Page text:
When four women of a similar age, similar souls and similar passions get together to cook, a wonderful bond is formed. This bond is so strong, that over the four year period of the story, each woman has an opportunity to discuss and disclose aspects of her earlier life, never before revealed. It is precisely because of the closeness of spirit and love, that each in her turn, can reveal, expose, and maybe alter a little, their own past feelings and beliefs.
The Thursday night supper club was hosted by Miranda, in a small stone hut. The women, who gathered to cook, eat, drink and talk, all shared a passion for Umbrian traditional dishes. Sometimes a passing truck driver would call by to eat and some of the village men would join in the meal. Often food was left for the women to cook and to create dishes.
The author had been living in the village for some time, before being recognised by Miranda as a kindred spirit. She was an outsider. When Marlena offered to take over the main cooking role, she hoped this would be an entry into the world of these women. It took time.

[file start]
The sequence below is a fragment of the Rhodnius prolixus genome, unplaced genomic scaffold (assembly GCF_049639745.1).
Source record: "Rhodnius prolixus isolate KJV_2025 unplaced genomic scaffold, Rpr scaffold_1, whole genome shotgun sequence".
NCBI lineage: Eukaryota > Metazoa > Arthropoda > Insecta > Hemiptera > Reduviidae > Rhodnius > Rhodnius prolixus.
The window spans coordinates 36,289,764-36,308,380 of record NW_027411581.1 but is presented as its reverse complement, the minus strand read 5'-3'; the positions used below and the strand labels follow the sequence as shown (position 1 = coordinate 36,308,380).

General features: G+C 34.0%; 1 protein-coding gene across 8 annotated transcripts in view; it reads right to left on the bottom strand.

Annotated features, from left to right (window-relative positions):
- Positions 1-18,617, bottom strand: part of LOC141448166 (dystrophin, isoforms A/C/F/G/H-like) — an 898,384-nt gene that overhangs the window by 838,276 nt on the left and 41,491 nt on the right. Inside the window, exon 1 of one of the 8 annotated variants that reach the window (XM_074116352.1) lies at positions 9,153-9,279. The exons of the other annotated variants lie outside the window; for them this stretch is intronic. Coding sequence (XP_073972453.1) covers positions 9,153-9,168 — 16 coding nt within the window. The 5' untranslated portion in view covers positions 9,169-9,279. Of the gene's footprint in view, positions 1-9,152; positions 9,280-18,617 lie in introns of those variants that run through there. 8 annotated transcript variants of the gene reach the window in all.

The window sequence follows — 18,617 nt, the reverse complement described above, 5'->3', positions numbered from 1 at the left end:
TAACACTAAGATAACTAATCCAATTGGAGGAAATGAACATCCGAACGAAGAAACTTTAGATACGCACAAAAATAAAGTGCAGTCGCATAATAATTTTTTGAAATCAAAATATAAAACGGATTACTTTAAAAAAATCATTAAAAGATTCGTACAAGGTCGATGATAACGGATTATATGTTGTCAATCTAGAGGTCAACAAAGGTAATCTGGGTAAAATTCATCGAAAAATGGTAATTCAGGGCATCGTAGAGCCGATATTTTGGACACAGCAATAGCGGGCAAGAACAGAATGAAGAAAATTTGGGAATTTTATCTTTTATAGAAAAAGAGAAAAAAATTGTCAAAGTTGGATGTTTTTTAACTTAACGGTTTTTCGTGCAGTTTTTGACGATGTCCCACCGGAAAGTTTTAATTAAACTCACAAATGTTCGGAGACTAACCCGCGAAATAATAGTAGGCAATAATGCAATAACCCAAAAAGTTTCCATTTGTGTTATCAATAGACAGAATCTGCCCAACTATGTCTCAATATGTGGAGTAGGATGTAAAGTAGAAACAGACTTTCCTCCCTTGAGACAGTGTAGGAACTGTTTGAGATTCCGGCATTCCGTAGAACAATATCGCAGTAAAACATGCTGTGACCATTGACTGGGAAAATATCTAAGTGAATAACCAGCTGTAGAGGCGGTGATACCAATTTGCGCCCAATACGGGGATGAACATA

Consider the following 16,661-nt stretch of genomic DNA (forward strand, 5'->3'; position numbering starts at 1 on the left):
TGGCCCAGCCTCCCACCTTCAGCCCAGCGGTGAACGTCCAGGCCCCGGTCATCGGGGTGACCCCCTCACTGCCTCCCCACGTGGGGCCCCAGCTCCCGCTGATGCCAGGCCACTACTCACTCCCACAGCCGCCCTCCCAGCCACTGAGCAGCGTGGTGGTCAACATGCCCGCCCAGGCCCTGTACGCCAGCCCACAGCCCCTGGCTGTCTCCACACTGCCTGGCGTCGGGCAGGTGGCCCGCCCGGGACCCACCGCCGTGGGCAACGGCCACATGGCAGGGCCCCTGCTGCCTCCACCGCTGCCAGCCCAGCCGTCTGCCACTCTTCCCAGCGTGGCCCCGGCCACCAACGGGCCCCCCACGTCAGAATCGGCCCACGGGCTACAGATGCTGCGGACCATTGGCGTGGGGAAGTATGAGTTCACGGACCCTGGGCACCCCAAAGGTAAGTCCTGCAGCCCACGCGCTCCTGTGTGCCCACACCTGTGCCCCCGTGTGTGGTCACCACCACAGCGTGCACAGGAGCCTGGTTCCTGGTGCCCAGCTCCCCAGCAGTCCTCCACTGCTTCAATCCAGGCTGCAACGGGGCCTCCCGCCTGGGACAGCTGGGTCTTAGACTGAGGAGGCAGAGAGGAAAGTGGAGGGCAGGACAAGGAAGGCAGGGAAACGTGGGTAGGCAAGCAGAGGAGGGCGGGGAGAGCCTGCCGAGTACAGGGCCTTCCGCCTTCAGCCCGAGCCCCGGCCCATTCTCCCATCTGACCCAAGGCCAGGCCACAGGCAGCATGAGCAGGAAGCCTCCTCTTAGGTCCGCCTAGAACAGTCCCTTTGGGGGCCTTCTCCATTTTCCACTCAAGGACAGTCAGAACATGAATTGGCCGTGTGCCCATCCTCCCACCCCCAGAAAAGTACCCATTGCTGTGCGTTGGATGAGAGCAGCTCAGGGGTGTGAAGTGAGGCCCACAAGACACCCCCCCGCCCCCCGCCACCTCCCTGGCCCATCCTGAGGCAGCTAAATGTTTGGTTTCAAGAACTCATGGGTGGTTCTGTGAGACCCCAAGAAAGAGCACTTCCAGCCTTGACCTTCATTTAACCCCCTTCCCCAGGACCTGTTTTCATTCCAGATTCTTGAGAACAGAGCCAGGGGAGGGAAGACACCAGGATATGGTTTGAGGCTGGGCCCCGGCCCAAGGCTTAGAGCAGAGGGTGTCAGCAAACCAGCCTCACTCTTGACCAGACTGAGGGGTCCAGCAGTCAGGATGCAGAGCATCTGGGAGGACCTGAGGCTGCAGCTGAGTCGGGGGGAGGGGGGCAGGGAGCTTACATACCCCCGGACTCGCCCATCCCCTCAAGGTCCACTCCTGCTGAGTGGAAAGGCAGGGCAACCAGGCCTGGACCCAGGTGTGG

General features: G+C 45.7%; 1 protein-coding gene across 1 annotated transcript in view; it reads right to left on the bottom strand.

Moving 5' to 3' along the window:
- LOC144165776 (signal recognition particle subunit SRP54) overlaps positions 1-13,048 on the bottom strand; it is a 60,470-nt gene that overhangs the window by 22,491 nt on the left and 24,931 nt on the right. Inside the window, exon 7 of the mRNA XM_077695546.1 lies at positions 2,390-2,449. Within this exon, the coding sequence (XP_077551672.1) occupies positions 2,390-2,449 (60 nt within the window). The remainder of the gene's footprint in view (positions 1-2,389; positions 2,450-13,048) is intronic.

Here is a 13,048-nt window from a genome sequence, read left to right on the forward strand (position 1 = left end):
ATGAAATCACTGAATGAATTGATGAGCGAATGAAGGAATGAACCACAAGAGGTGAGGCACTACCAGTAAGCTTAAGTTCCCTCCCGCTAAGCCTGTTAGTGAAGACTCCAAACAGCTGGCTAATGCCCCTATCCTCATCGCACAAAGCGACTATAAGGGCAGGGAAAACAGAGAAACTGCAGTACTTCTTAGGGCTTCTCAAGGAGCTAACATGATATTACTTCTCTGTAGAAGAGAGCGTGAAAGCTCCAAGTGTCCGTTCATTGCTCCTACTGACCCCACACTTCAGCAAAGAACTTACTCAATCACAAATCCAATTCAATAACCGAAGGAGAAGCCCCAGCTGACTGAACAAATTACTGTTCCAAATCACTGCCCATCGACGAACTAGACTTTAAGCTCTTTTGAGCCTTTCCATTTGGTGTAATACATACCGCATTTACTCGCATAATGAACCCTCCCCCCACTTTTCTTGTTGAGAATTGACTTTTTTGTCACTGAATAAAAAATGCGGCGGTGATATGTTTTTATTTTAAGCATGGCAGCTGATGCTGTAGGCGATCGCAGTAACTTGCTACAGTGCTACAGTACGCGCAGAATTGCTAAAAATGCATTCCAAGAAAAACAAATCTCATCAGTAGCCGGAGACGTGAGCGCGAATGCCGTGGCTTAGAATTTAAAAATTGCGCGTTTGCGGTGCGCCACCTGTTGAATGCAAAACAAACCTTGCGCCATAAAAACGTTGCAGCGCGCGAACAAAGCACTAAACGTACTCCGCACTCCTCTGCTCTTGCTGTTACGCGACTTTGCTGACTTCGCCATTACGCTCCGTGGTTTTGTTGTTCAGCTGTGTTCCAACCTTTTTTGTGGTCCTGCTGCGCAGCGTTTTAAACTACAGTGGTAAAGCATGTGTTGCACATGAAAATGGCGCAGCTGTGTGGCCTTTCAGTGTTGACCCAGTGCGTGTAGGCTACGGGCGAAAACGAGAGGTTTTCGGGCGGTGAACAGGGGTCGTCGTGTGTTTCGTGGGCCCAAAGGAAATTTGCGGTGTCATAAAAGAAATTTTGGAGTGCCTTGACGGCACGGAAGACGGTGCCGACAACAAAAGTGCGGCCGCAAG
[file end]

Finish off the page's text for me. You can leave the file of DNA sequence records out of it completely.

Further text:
There is a great beauty in the revelations that each of the women ultimately share. The common factor is hardship, poverty and a huge ignorance of how the world really was. None of them looked for sympathy, but it is revealed how the young innocent girl became the older woman that she is today, what she faced in life and what she discovered about what really matters.
The discussions are insightful into a culture and history that spared little time for the plight of women. As the women talk and cook, the bread they break and the food they share, binds them together with a richness missing in their past lives.
Their recipes at the end of this book follow on from the story. They are succulent, simple and a love offering.
|Author||Marlena de Blasi|
|Publisher||Allen & Unwin|